Portsmouth City Council warns of HMO fines

Warnings have been sent to landlords that they could face large fines if properties are not properly licenced.

Owners of houses in multiple occupation (HMOs) in Portsmouth have to acquire an appropriate licence after two landlords were punished for not doing so. From September 1, 2023, HMO owners must apply for additional licensing.

Properties with five or more people who form two or more households and share facilities like a kitchen or bathroom require governmental permission. Landlords also need to comply with mandatory HMS management regulations in order to maintain safe and healthy living standards for tenants.

Portsmouth City Council has powers to serve fines of up to £30,000. Private sector enforcement officers recently fined an asset management company – J & K Asset Management Limited – £15,000 as five people were living in a property without a HMO licence – at 10 Rampart Gardens, Hilsea.

A resident informed the local authority, which carried out a further investigation. A tribunal upheld the fiscal punishment, concluding that they were satisfied the case fell under section 71(1) of the Housing Act 2004.

As outlined in a publicly available report on the government website, the tribunal found there was no evidence that supported claims that tenants were living as a single household. Portsmouth City Council said another landlord with a large property portfolio was fined £24,000 for not having a HMO licence.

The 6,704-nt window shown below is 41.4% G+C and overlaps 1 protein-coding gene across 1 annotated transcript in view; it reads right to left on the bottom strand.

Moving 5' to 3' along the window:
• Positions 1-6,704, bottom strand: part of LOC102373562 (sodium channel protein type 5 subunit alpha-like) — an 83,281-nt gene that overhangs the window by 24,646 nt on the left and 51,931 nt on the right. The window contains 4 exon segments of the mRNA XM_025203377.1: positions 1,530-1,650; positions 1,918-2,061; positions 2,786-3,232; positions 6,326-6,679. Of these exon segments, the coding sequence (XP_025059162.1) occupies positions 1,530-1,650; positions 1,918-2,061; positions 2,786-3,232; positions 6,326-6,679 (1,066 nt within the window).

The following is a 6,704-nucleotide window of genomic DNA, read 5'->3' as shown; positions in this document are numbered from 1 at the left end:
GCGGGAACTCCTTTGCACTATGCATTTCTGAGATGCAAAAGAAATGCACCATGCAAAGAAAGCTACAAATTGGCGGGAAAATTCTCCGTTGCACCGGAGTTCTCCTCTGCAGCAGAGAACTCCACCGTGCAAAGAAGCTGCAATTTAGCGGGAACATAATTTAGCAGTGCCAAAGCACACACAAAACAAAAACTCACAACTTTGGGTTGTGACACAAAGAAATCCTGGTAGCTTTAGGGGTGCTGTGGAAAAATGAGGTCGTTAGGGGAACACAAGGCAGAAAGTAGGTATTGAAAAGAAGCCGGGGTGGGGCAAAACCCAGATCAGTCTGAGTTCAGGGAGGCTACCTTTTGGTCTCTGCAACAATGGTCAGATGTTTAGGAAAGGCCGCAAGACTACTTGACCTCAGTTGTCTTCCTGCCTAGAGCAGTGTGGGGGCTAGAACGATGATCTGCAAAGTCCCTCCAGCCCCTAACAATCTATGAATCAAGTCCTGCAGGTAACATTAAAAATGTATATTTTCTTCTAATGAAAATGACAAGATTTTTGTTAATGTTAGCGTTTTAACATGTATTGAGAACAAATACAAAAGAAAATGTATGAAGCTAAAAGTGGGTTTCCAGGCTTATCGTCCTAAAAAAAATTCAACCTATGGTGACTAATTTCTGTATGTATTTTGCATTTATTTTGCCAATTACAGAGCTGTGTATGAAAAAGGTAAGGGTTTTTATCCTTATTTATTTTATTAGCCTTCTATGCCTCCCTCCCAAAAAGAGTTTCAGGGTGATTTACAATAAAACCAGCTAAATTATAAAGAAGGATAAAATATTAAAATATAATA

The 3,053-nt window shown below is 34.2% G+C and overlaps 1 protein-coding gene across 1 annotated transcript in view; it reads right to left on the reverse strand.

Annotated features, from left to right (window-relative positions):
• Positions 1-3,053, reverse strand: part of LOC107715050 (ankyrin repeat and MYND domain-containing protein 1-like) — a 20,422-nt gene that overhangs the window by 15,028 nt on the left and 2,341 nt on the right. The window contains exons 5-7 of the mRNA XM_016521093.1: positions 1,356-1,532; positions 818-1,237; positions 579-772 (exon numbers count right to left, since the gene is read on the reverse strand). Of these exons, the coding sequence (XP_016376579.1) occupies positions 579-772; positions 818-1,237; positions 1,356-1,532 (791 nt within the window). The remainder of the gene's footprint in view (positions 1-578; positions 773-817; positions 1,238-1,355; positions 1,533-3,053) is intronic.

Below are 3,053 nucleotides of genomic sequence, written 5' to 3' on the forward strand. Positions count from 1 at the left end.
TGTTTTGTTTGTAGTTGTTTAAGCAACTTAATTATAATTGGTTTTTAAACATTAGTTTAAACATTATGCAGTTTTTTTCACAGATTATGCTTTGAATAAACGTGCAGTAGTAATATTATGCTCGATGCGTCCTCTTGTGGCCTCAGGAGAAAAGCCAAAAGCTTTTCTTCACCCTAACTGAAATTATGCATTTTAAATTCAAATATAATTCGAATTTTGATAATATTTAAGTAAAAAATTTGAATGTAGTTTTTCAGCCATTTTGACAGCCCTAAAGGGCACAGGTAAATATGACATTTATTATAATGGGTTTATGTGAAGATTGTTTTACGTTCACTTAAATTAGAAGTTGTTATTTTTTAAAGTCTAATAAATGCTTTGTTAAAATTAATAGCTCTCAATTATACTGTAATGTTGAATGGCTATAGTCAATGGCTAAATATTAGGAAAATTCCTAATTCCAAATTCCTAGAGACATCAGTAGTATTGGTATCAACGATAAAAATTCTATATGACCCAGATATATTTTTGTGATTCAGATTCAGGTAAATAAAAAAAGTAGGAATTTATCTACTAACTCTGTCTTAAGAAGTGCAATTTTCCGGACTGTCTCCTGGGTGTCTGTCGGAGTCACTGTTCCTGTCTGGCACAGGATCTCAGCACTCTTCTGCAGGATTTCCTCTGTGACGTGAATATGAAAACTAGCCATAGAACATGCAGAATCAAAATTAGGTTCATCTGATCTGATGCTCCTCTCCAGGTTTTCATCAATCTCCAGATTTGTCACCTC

The landlord claimed four people were living at the address, but an unannounced inspection determined that six people occupied the property and were paying rent. Inspectors also found the property had no working smoke detector.

PCC and Hampshire and Isle of Wight Fire and Rescue Service (HIWFRS) instructed him to resolve the safety issue. The landlord admitted the property had six tenants, and was fined accordingly.

Councillor Ian Holder, cabinet member for safety in the community said: “It’s so important that people live in safe and well-maintained properties, and HMO licensing allows us to make sure this is happening across the city. Our private sector enforcement officers work hard to maintain standards of HMOs in Portsmouth and failure to comply with licensing will result in a hefty fine.”

Applications for additional licensing open on September 1, with a deadline of December 1.

Further information can be found on the PCC website.



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